NPM research solves real world challenges facing Māori. We do so in Māori-determined and inspired ways engendering sustainable relationships that grow the mana (respect and regard) and mauri (life essence) of the world we inhabit. Use the filters below to search our research
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  • Māori (and Indigenous) women engage in embodied relationship with the natural environment in a range of ways, such as raranga, rongoā, or physical activity.  This research will explore what these embodied relationships can teach us about the potential for reciprocal healing between wahine and whenua, person and place, by developing a network of Māori and Indigenous women and prioritising m

    Project commenced:
  • 2018 Conference

    'Aulani Wilhelm (Hawaiian) - Indigeneity in a Changing Climate

    It is hard to escape the reality that our climate is rapidly changing – in the natural world, and other wise. We are already experiencing the confluence of impacts from a dramatically warming planet: an acidic ocean, massive shifts in rainfall, intensity and duration of storms and fires, climate induced war and mass migration, and declines in agriculture and wild fish stocks.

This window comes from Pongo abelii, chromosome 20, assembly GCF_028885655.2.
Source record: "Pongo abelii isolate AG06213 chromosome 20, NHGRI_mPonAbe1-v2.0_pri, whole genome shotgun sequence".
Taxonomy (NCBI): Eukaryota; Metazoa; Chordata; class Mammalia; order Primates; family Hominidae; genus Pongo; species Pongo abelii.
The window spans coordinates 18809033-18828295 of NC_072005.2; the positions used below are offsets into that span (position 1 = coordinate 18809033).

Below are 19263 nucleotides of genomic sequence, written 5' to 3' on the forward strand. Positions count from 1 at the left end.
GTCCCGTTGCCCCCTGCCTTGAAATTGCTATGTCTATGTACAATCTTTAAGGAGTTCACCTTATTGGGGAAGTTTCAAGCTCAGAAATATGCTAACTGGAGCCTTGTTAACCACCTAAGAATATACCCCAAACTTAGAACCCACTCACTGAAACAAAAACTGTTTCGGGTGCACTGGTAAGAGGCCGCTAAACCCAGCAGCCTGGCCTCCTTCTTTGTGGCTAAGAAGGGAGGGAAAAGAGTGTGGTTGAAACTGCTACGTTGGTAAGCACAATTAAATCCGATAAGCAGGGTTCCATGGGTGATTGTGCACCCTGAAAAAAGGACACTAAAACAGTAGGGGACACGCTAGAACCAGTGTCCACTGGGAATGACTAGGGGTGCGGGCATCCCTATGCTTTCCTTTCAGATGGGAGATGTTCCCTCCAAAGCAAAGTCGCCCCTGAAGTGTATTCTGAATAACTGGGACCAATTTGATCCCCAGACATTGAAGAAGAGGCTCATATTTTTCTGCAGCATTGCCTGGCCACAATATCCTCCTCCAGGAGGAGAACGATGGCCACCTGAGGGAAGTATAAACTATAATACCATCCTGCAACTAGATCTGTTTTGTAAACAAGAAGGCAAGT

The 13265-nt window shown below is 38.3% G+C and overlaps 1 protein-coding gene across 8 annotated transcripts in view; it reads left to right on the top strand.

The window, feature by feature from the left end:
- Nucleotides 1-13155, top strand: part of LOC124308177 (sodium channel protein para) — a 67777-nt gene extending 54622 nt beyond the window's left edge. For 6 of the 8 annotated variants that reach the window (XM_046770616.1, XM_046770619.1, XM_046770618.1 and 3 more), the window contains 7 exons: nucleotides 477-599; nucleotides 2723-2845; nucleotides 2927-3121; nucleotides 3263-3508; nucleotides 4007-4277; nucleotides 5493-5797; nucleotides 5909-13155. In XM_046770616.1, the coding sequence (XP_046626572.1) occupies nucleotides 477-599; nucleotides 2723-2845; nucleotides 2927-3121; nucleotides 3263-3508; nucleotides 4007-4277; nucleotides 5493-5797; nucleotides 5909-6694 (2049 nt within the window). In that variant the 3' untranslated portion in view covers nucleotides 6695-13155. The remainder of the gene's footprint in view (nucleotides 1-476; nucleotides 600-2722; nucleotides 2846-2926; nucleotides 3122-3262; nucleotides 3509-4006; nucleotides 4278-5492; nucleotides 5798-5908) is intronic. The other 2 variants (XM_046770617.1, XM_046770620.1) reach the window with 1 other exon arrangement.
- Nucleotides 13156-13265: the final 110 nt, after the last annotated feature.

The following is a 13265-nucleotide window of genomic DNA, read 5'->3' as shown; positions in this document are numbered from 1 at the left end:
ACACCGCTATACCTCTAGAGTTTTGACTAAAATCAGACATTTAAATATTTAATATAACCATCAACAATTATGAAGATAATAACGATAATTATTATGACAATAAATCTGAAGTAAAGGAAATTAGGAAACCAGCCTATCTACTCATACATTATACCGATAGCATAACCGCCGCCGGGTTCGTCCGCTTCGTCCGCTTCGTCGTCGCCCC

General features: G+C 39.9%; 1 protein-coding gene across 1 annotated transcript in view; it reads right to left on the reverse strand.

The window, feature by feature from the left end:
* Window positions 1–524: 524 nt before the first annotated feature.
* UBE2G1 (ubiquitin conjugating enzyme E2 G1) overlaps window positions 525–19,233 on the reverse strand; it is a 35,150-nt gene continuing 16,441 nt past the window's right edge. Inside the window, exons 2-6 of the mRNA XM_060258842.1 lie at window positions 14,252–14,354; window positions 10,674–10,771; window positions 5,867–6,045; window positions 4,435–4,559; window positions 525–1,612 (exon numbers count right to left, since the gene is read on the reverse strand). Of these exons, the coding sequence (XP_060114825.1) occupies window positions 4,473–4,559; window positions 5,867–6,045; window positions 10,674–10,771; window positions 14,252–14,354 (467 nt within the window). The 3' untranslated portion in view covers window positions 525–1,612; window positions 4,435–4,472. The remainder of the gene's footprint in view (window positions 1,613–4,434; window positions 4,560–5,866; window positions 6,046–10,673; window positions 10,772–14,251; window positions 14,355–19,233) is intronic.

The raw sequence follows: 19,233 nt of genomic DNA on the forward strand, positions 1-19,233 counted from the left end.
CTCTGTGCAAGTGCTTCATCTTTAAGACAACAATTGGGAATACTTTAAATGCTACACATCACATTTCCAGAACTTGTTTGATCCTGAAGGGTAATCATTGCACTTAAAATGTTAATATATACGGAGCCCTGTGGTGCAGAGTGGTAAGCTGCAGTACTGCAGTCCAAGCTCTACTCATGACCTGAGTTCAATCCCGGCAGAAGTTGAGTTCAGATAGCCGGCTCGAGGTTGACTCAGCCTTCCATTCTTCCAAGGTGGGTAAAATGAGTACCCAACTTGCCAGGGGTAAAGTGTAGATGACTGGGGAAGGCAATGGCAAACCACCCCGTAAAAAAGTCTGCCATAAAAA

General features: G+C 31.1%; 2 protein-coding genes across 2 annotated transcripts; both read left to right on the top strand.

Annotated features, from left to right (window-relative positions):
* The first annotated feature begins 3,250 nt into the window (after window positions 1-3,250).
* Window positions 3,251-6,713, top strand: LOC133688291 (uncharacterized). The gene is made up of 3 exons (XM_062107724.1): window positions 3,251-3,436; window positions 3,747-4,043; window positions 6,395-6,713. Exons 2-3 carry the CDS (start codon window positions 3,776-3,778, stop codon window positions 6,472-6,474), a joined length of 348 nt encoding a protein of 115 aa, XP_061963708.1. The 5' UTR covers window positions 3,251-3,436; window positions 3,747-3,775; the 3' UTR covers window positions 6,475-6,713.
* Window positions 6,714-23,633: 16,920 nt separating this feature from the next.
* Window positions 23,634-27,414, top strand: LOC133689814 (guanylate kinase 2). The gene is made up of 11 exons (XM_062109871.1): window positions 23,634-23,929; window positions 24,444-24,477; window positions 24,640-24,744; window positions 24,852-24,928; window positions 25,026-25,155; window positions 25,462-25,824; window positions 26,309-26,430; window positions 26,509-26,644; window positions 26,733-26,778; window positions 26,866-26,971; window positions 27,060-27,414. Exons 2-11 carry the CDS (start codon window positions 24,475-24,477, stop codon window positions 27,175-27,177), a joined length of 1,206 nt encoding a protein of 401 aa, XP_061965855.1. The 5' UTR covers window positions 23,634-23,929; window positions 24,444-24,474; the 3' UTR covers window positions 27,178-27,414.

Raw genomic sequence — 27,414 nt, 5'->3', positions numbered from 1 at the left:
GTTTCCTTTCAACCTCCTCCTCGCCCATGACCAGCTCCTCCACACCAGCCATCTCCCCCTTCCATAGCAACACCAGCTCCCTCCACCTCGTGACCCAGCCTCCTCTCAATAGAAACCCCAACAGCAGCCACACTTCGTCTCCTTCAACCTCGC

• 2008 Conference

    'Indigenes in dialogue'

    'Indigenes in dialogue' by Tamisailau Sua'ali'i-Sauni.

  • 2009 Seminars

    ‘Movement ecology’ of the common brush tail possum

    ‘Movement ecology’ of the common brush tail possum by Dr Todd Dennis.

  • Ubiquitous Maths Learning Made Easy for Rangatahi and Adult Learners. (Especially if we are in lockdown!)

    Adults and rangatahi often come to maths learning with an already formed (negative) mathematics learning identity. Rangatahi know that for certain future goals they will need to “have” mathematics as part of their knowledge “suite”.

    Project commenced:
    Project completed
  • 2015 Seminars

    "Ka Tangi te Pīpīwharauroa, Ko te Karere a Mahuru"

    The whakataukī - Ka tangi te pīpīwharauroa, ko te karere a Mahuru - speaks to how the pīpīwharauroa’s call signals that spring has commenced and also conveniently provides an analogy that seems appropriate to the current state of te reo Māori.